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How your voice may be heard

Plan your case
Prepare your case
Present your case

If you want to solve a problem or promote a policy, Parliament, government or the Judiciary may be the place to go for help. Find the ways that work for your interest group or individual need. Understand your perspective. Migrants, indigenous women, people with disabilities, people planning for retirement may have interests in common and interests that differ.

Plan your case

Define your objective

What is the problem? What is wrong with the solutions you have tried? Are you seeking a solution to a personal grievance against an administrative decision, or do you want a policy change?

Develop a strategy

Design a plan of research. Get help from someone who ‘understands the system’.

Identify key players

Who finally makes the decision, who advises the relevant decision-maker, who might actively oppose, might be harmed, or might support your views?

Assess the channel of influence to use

Political, administrative, court, pressure group, or media channel? National Parliament or local council? Your MP or ward councillor? Parliamentary select committee or draft local government plan hearing? An Officer of Parliament? Which ministry or department? Which court, tribunal or appeal authority? Which political party? Which pressure group? Which media? Which UN or Commonwealth agency? Do you expect to use negotiation, arbitration, mediation or litigation?

Design a plan of action, its timetable, methods, costs and benefits.

Prepare your case

Collect the relevant information

This may be gained from your experience, others’ experience or official sources. It may be gained from a website, a librarian or another specialist.
Use the Official Information Act with the help of the Ombudsman if information seems unreasonably withheld.
Use your library or a professional adviser if appropriate in preparing your case.

Present your case

Write about your case and recommend-ations to the MP, the relevant Minister, opposition party spokesperson, official, Ombudsman, Commissioner for Children, Race Relations Conciliator, Broadcasting Complaints Authority, Press Council, Advertising Standards Authority, Parliamentary Commissioner for the Environment, Police Complaints Authority, Refugee Appeal Authority, Auditor General.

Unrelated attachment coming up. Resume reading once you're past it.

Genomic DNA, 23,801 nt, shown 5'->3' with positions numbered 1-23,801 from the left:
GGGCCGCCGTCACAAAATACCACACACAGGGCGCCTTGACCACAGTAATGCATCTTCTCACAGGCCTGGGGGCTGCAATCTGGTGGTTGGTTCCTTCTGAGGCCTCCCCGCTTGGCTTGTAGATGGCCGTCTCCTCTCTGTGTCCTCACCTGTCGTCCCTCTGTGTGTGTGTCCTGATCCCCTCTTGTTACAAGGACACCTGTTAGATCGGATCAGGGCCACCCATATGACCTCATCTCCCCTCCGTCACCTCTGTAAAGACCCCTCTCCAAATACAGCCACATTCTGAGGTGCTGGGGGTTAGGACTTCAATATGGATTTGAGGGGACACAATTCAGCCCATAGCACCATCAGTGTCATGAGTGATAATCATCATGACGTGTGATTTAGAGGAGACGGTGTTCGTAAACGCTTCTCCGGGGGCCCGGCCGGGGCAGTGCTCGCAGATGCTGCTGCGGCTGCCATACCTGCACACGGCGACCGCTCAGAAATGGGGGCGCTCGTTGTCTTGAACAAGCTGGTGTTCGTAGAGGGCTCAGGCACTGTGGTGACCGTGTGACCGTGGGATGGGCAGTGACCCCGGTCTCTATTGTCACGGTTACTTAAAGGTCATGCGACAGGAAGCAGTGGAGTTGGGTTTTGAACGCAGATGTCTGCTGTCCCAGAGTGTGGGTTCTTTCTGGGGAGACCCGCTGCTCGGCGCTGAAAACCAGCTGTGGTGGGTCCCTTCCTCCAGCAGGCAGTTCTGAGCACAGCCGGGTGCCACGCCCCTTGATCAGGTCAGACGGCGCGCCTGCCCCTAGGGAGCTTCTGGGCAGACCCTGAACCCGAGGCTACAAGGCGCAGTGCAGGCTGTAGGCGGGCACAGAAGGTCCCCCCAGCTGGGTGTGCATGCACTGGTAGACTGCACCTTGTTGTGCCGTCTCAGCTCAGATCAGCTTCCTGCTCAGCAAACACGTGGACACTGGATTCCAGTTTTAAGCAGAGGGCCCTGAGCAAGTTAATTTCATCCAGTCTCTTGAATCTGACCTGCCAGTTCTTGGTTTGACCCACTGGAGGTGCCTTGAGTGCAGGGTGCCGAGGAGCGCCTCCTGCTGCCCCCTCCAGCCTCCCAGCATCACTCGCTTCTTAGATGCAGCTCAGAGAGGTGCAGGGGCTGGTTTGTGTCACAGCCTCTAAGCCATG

Write and release a statement to the newspaper, radio or television media. Email relevant authorities.

Telephone your MP’s electorate office, the relevant official or other potentially helpful person to make an appointment to discuss your case.

Join a political party or pressure group, present your policy ideas and promote the policies you share.

Make a submission to a select committee of Parliament when it has relevant hearings.

Collect signatures and present a petition to Parliament.

Pursue a Citizen’s Initiated Referendum (CIR) Get the Office of the Clerk of Parliament to help you conform to the rules for CIRs.

Seek help from the law Ask the police, lawyers, citizen’s advice bureaux, seek legal aid, take your case to a specialised tribunal, e.g. small claims, Waitangi. Take your case to a professional society – law, accountants or financial planners. Take your case to an alternative disputes resolution mechanism. Take your case to court, e.g. district court – or the Privy Council and whatever may succeed it.

Be persistent, be fair, be conscious of your rights and obligations.

 

 

  

 

Graphic shows seven groups of decision makers.

Think about who else is affected. Perhaps they will support your cause.